• Wynona’s Big Brown Beer
  • Smoked Porter
  • Max Capacity – Wee Heavy Scotch Ale
  • Belgian Blonde
  • Old Stove Pilsner
  • Streaker Citra Pale Ale
  • The Two-Pronged Crown – IPA
  • Bourbon Barrel Aged Barleywine
  • Amber Waves
  • Tiger Shark Pale Ale
  • Blackberry Sour

My colleagues and I taste-tested all of them and my favorite one ended up being the Wee Heavy Scotch Ale! At 8.4% ABV, the Scotch Ale was indeed velvet-smooth with malt notes of caramel, raisin, and plum. My second favorite had to have been the Big Brown (5.9% ABV)! It was no wonder I loved it as the dark ale over bourbon-soaked cacao nibs roasted by Old Stove’s neighbor, indi chocolates, is tossed with some vanilla beans for added flavor. The Smoked Porter (5.9% ABV) was true to name, with hints of chocolate, raisin and coffee. The Belgian Blonde (7% ABV) and Old Stove Pilsner (5.4% ABV) took me back to my travels throughout Germany and just made me smile. It’s really amazing how tastes can bring back memories! I also enjoyed the Blackberry Sour (4.4% ABV), and can I just point out that I had a Girl Scout Cookie and Beer Pairing party last year and surprisingly, a sour goes really well with the S’mores cookie! And my Scotch Ale love really brings out the flavor in the Trefoils (shortbread). If you have any interest in pairing cookies with beer, you can check it out my review here!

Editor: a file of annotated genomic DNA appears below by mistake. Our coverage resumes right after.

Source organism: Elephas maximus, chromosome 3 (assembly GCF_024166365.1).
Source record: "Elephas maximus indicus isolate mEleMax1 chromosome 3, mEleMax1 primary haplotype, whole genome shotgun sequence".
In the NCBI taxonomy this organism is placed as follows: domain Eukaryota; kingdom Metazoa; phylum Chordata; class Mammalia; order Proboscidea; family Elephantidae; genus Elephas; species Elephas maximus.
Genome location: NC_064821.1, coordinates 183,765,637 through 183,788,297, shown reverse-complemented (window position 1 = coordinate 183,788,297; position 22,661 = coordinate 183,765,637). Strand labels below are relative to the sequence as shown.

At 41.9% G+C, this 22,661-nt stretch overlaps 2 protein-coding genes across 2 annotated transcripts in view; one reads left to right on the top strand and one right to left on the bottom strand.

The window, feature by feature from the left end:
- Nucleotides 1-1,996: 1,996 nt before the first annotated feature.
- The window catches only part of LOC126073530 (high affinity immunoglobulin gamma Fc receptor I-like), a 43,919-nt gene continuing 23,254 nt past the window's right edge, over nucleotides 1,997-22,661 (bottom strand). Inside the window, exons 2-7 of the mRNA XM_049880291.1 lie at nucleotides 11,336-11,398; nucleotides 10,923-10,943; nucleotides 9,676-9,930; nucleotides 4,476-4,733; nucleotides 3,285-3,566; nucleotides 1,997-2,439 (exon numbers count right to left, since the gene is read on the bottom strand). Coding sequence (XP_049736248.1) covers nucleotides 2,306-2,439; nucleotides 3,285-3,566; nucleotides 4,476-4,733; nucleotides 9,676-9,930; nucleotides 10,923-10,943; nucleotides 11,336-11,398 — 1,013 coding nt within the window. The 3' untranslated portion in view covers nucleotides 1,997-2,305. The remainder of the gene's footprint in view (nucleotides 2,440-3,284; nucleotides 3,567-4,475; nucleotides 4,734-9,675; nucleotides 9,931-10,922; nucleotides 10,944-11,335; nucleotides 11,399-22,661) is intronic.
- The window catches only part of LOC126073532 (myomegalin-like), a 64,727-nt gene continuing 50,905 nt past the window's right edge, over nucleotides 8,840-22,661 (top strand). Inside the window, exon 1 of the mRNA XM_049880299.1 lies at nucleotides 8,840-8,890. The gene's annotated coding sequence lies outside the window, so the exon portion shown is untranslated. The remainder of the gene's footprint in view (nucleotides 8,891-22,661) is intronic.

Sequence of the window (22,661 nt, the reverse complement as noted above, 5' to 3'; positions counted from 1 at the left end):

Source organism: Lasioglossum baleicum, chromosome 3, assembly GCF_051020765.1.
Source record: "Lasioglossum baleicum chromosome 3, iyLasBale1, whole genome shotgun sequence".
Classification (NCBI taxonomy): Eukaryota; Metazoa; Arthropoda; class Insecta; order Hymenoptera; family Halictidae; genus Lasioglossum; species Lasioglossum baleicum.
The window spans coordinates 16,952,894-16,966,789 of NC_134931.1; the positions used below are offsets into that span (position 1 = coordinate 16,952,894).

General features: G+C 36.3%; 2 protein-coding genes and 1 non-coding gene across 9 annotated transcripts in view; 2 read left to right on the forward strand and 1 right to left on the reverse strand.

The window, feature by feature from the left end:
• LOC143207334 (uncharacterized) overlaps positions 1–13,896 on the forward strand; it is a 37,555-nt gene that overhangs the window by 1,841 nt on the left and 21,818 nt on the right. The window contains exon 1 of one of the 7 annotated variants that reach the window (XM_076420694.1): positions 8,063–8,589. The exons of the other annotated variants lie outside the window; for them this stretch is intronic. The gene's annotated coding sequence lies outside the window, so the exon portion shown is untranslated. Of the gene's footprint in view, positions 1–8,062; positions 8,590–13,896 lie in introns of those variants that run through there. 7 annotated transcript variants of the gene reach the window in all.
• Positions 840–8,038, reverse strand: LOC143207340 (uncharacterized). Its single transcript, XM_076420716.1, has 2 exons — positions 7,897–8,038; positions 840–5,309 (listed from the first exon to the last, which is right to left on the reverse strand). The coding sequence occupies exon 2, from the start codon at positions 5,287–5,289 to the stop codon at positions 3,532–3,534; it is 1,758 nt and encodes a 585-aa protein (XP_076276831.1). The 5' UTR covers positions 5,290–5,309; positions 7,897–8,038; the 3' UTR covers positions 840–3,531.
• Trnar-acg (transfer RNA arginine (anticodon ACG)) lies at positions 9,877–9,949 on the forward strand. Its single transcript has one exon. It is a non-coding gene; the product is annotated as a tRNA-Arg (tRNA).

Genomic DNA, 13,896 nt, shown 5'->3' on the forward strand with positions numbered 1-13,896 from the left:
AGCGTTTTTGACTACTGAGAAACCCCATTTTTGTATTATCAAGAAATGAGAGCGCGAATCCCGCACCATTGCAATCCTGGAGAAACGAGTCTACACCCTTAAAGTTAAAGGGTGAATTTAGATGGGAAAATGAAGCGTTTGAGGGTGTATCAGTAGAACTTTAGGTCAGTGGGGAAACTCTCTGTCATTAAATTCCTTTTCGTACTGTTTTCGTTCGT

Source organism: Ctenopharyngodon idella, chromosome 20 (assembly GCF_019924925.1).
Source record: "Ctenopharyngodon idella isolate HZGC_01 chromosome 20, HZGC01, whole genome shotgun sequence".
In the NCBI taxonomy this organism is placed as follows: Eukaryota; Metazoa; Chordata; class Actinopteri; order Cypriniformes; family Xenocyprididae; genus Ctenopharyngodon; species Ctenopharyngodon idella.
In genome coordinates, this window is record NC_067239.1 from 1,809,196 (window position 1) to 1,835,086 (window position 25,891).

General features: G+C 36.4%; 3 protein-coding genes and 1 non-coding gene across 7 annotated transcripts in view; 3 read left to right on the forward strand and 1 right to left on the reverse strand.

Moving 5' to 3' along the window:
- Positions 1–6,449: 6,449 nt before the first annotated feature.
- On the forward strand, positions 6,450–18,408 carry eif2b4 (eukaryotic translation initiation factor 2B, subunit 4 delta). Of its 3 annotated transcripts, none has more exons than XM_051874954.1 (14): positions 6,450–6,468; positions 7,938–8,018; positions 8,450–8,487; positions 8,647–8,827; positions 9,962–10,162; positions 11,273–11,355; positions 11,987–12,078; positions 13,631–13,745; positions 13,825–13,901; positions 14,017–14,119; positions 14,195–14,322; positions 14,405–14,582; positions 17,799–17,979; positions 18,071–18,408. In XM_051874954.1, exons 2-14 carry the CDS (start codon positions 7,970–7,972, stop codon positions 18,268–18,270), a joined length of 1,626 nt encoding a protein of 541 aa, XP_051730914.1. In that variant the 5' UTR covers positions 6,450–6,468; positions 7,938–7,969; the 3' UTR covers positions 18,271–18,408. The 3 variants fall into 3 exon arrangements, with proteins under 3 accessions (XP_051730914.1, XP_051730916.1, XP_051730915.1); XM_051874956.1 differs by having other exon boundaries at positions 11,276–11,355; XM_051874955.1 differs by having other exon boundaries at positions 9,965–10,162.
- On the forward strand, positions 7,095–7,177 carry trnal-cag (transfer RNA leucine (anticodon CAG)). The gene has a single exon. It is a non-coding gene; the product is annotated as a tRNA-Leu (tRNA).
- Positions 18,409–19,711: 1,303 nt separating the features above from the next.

(Photo Credit: Lesley Haenny)

There were about ten of us in our group for happy hour, and between all of us, we all tried a little of everything, including the wine and Finnriver Cider and everyone left happy. You cannot beat drinking really good, locally crafted beer while enjoying the waterfront views that only the Puget Sound offers. Old Stove Brewing is currently expanding their space and adding a full service restaurant and revamping the entrance and bar area. We cannot wait for that to open as WE WILL BE BACK!